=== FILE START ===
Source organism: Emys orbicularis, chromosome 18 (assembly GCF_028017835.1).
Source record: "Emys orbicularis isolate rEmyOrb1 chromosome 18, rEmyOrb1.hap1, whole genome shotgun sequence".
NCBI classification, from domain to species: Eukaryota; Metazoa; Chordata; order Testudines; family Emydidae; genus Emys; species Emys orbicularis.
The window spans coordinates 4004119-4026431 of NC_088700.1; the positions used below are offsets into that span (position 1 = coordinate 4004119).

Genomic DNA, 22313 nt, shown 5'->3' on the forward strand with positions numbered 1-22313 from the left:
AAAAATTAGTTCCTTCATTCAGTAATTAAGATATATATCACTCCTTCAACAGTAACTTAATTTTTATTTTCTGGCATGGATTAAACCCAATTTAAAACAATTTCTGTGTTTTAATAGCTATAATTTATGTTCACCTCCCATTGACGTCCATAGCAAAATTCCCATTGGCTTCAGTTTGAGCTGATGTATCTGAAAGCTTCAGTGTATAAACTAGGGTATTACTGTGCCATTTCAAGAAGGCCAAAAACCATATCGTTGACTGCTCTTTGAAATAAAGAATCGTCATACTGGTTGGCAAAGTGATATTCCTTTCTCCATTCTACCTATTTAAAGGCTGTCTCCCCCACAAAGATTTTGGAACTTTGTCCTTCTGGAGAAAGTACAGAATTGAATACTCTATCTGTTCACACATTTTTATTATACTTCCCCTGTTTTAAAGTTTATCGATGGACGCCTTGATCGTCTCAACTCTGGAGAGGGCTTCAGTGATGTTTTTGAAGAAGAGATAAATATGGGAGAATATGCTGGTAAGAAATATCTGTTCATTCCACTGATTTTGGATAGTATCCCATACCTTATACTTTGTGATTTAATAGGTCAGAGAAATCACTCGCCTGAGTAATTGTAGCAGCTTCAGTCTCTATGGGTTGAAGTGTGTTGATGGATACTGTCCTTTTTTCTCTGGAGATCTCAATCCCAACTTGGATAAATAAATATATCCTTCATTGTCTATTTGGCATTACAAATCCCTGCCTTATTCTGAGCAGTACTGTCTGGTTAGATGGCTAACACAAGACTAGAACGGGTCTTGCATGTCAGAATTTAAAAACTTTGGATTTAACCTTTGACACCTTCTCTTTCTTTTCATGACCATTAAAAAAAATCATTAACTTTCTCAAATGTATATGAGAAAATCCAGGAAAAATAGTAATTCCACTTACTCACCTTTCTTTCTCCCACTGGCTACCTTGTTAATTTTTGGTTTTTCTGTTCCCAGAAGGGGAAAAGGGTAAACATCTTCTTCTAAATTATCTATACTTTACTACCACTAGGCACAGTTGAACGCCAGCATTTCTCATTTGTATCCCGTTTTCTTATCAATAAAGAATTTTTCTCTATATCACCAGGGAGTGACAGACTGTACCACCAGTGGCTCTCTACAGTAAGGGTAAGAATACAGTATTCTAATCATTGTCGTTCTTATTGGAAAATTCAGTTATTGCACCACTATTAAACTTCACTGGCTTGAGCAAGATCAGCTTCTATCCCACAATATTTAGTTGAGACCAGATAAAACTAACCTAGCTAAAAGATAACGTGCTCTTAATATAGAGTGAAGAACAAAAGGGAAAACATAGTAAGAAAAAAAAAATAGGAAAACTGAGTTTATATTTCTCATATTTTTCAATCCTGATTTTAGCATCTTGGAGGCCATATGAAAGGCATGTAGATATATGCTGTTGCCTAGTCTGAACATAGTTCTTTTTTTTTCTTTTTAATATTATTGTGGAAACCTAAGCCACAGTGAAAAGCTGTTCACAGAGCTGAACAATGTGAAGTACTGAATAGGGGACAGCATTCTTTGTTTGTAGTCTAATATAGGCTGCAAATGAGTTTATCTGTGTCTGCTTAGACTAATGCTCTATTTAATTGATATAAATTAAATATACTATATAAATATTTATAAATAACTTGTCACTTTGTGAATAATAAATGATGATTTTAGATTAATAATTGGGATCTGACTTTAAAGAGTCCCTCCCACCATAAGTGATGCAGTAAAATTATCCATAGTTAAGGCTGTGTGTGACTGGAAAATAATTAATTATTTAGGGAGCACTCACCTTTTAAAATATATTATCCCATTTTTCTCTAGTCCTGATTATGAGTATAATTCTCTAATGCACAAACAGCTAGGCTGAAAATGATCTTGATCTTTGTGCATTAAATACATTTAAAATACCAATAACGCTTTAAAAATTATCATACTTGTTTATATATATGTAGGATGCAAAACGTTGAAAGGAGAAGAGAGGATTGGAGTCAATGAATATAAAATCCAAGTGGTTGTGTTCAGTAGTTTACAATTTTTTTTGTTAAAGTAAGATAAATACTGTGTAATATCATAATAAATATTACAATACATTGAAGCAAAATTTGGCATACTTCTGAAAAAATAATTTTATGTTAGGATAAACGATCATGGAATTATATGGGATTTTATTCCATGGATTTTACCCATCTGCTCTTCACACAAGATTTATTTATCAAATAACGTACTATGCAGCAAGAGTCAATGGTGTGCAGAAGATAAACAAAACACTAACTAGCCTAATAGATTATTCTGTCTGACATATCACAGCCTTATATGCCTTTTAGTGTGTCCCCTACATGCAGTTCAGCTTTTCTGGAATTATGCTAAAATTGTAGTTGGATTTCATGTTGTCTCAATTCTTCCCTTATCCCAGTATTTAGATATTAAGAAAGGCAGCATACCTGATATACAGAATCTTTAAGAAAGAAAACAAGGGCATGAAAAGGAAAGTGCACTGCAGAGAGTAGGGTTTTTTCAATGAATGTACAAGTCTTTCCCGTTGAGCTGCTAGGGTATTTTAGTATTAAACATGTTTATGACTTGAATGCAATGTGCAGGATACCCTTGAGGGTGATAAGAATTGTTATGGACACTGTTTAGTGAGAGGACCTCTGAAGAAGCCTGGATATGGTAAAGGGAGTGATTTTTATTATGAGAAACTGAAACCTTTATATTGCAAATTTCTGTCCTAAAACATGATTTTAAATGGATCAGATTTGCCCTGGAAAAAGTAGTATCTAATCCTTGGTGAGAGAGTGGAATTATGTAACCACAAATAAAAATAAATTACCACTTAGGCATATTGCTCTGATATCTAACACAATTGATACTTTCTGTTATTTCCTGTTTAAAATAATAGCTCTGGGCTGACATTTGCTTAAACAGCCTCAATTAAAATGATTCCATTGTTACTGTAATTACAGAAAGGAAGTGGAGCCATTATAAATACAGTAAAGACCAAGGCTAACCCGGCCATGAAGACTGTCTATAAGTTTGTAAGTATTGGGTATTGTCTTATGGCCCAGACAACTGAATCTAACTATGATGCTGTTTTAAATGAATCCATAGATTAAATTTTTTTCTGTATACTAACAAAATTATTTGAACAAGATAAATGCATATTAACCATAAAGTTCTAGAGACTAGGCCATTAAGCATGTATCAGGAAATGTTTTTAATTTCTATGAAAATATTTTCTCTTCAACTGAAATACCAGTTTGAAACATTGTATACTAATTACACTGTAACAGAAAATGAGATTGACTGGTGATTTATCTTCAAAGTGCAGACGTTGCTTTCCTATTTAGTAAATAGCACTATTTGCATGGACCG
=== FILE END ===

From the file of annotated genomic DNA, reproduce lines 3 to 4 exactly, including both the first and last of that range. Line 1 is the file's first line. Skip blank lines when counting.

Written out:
NCBI classification, from domain to species: Eukaryota; Metazoa; Chordata; order Testudines; family Emydidae; genus Emys; species Emys orbicularis.
The window spans coordinates 4004119-4026431 of NC_088700.1; the positions used below are offsets into that span (position 1 = coordinate 4004119).